Jan 1, 2013: This New Year marks the 100th anniversary of the war on cannabis in California. In 1913, the state Board of Pharmacy led the legislature to pass a bill outlawing possession of “Indian hemp.” The law was the opening shot in a century-long prohibitionist campaign that has cost the state millions of arrests and billions of dollars in enforcement costs even while cannabis has increased in popularity and public acceptance.
California NORML is holding a conference to mark the occasion, “Cannabis in California: Ending the 100-Year War” January 26th and 27th at the Ft. Mason Conference Center, San Francisco, featuring leading state and national advocates against cannabis prohibition.
Although national prohibition of cannabis was initiated by the federal Marihuana Tax Act of 1937, many states banned it earlier. California was among the first to act, led by an activist Board of Pharmacy that was then pioneering an aggressive anti-narcotics campaign against opium, morphine and cocaine.
At the time, there was no public concern about cannabis. “Marihuana,” the Mexican name for the drug, was still virtually unknown. However, a leader of the California Pharmacy Board, Henry James Finger, proposed to his colleagues that “Indian hemp” should be banned so as to prevent it from being spread by an influx of cannabis-using “Hindoo” immigrants. Finger and his colleagues conceded that cannabis was not really a problem at the time, but that it should be banned anyway so as to discourage possible future use.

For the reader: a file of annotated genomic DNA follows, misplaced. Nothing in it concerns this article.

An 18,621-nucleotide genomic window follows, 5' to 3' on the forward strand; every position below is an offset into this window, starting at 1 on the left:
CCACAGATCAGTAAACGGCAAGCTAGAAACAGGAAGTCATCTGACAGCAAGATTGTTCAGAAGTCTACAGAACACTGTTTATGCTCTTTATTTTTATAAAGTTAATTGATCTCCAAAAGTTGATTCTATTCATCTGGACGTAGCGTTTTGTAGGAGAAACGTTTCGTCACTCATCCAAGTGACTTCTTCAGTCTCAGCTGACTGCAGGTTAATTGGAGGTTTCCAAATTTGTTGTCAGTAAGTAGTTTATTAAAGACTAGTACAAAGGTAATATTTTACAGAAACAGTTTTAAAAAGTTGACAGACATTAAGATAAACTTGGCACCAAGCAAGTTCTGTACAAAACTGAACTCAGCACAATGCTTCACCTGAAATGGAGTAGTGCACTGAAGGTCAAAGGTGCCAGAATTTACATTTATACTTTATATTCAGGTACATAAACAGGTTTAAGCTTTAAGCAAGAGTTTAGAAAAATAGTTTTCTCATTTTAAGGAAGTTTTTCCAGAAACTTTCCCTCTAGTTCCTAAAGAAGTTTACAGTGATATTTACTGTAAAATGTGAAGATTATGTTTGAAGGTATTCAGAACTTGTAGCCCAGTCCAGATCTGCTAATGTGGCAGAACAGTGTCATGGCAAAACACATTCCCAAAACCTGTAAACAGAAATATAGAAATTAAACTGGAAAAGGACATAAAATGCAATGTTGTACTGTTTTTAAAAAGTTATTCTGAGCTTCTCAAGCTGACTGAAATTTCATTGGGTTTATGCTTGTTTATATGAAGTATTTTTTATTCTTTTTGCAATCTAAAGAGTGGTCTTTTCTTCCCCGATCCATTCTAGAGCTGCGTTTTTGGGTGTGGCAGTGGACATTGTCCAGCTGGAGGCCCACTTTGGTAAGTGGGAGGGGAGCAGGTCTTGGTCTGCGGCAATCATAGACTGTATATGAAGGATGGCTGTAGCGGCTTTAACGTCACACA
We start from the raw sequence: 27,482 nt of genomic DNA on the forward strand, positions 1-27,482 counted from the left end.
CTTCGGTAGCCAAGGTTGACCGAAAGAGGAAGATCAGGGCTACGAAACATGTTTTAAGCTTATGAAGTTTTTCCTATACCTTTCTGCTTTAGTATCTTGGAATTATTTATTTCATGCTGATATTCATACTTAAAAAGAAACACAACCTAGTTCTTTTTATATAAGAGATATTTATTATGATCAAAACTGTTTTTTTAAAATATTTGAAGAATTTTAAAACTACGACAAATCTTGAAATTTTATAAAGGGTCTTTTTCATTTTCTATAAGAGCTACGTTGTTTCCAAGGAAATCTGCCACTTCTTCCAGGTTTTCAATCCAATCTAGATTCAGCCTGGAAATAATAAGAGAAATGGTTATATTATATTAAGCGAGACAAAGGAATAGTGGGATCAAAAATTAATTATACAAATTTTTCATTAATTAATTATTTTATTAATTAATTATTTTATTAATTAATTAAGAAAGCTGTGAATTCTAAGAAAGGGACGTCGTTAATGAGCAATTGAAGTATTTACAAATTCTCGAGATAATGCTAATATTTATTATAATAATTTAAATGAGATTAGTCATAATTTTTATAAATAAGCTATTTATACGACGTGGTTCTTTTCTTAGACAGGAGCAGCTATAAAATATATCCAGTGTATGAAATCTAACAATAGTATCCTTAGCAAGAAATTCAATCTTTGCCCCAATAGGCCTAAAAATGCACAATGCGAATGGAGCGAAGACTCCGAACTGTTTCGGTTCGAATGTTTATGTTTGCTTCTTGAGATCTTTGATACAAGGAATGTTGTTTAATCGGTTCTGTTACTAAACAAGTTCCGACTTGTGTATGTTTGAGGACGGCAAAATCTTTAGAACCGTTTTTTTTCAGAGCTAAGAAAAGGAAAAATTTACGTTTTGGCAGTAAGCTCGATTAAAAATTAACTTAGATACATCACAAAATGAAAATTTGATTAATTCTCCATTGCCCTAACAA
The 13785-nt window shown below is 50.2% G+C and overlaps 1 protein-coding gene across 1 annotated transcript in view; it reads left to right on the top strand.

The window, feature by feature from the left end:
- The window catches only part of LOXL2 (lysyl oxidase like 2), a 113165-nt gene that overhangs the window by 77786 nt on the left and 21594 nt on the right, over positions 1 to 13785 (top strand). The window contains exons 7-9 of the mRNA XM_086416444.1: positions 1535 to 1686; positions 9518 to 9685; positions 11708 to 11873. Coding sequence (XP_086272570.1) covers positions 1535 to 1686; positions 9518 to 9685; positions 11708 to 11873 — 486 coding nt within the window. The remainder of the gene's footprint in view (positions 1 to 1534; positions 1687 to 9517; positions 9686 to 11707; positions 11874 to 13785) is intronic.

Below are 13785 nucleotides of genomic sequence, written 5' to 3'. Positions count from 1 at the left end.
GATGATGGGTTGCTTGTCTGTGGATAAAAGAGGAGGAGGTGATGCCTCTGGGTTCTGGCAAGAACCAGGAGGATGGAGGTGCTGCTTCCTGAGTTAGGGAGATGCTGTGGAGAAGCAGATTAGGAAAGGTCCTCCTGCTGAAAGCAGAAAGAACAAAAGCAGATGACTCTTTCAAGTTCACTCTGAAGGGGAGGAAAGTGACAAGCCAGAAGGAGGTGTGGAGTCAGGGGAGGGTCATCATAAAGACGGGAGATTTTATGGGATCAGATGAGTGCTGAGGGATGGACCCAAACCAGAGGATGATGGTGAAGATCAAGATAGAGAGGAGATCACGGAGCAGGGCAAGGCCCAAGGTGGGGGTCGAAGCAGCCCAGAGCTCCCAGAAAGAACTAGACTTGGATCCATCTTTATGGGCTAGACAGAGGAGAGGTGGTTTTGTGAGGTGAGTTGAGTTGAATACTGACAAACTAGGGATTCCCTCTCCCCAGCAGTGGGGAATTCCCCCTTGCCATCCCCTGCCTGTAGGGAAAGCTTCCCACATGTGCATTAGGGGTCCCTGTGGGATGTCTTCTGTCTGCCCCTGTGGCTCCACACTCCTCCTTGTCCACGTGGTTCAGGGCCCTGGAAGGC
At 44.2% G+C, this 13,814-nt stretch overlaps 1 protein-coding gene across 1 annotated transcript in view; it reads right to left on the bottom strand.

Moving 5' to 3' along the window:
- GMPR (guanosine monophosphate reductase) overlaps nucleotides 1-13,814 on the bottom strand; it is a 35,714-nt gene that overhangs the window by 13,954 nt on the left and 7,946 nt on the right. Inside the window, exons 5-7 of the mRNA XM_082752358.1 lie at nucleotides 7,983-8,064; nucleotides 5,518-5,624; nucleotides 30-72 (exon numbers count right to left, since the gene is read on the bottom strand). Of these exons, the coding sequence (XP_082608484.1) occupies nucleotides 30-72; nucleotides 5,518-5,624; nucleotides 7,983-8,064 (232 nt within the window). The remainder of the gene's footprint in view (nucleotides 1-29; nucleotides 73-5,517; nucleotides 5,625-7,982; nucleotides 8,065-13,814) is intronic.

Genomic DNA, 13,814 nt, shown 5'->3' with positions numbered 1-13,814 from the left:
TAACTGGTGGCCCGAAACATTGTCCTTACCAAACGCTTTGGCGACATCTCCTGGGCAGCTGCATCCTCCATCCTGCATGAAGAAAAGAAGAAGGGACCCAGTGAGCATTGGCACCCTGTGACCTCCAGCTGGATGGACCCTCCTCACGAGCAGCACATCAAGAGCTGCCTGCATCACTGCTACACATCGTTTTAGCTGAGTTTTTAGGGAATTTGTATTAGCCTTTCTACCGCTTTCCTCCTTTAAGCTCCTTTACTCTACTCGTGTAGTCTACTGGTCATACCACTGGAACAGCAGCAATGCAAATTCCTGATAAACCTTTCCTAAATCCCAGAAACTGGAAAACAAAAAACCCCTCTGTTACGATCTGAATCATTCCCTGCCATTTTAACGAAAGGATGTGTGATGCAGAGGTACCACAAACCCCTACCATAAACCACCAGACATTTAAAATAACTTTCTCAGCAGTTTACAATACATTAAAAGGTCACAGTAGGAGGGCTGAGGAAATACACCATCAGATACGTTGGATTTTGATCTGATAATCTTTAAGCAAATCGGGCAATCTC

The legislature duly complied in 1913. The law attracted little notice at first. Only afterwards, when the board began cracking down with well-publicized raids on marijuana did the press begin to take serious notice.
Ironically, marijuana use increased inexorably in the 1920s and 1930s despite ever-harsher penalties, then exploded into widespread cultural popularity in the 1960s and 1970s. Alarmed by an increasingly costly epidemic of felony arrests, the legislature acted to decriminalize possession to a misdemeanor by passing the Moscone Act in 1975, which save the state billions of dollars. In 1996, California voters went on to legalize medical marijuana under Prop 215, although arrests continued unabated. In 2010, non-medical possession was further reduced to an infraction. Although decriminalization greatly reduced possession arrests, the major costs of enforcement continue to stem from felony arrests for sales and cultivation, which have remained stable at around 14,000 – 17,000 for 25 years. In the century since 1913, California has recorded over 2.67 million marijuana arrests. Meanwhile the number of Californians using marijuana has grown from a handful to millions.
Speakers at the Cal NORML conference will discuss plans for ending cannabis prohibition in California in a manner similar to Colorado and Washington over the next two to four years.
For more on California’s 1913 anti-cannabis law, see:
Release by: Dale Gieringer (510) 540-1066